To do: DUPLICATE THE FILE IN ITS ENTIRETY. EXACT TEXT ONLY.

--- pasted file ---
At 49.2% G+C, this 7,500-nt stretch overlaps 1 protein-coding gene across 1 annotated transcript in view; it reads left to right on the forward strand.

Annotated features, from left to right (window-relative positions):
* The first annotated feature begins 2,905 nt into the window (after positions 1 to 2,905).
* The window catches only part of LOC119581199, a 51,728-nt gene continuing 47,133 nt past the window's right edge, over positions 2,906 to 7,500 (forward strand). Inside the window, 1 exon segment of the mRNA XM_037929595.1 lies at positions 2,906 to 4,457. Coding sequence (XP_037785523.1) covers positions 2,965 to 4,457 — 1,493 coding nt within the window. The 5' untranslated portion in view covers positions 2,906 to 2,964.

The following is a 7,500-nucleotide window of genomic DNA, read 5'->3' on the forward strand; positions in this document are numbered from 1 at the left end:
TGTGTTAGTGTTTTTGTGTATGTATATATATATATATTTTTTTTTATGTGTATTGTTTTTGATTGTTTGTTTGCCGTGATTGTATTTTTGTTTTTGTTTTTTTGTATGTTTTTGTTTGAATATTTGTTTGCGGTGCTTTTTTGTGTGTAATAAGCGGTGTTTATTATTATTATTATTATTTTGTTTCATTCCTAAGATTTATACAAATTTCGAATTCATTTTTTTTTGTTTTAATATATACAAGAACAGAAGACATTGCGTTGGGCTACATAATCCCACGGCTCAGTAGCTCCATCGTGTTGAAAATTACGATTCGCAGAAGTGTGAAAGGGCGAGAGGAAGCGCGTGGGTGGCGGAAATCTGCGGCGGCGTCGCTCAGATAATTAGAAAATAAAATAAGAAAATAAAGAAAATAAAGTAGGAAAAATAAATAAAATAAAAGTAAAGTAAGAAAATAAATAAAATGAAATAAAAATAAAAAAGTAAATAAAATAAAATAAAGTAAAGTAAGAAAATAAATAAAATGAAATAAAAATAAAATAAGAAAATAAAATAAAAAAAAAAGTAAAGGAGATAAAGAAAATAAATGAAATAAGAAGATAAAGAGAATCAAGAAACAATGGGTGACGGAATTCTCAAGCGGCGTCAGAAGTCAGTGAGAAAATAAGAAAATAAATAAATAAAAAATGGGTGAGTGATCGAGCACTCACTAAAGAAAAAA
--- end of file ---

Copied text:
At 49.2% G+C, this 7,500-nt stretch overlaps 1 protein-coding gene across 1 annotated transcript in view; it reads left to right on the forward strand.

Annotated features, from left to right (window-relative positions):
* The first annotated feature begins 2,905 nt into the window (after positions 1 to 2,905).
* The window catches only part of LOC119581199, a 51,728-nt gene continuing 47,133 nt past the window's right edge, over positions 2,906 to 7,500 (forward strand). Inside the window, 1 exon segment of the mRNA XM_037929595.1 lies at positions 2,906 to 4,457. Coding sequence (XP_037785523.1) covers positions 2,965 to 4,457 — 1,493 coding nt within the window. The 5' untranslated portion in view covers positions 2,906 to 2,964.

The following is a 7,500-nucleotide window of genomic DNA, read 5'->3' on the forward strand; positions in this document are numbered from 1 at the left end:
TGTGTTAGTGTTTTTGTGTATGTATATATATATATATTTTTTTTTATGTGTATTGTTTTTGATTGTTTGTTTGCCGTGATTGTATTTTTGTTTTTGTTTTTTTGTATGTTTTTGTTTGAATATTTGTTTGCGGTGCTTTTTTGTGTGTAATAAGCGGTGTTTATTATTATTATTATTATTTTGTTTCATTCCTAAGATTTATACAAATTTCGAATTCATTTTTTTTTGTTTTAATATATACAAGAACAGAAGACATTGCGTTGGGCTACATAATCCCACGGCTCAGTAGCTCCATCGTGTTGAAAATTACGATTCGCAGAAGTGTGAAAGGGCGAGAGGAAGCGCGTGGGTGGCGGAAATCTGCGGCGGCGTCGCTCAGATAATTAGAAAATAAAATAAGAAAATAAAGAAAATAAAGTAGGAAAAATAAATAAAATAAAAGTAAAGTAAGAAAATAAATAAAATGAAATAAAAATAAAAAAGTAAATAAAATAAAATAAAGTAAAGTAAGAAAATAAATAAAATGAAATAAAAATAAAATAAGAAAATAAAATAAAAAAAAAAGTAAAGGAGATAAAGAAAATAAATGAAATAAGAAGATAAAGAGAATCAAGAAACAATGGGTGACGGAATTCTCAAGCGGCGTCAGAAGTCAGTGAGAAAATAAGAAAATAAATAAATAAAAAATGGGTGAGTGATCGAGCACTCACTAAAGAAAAAA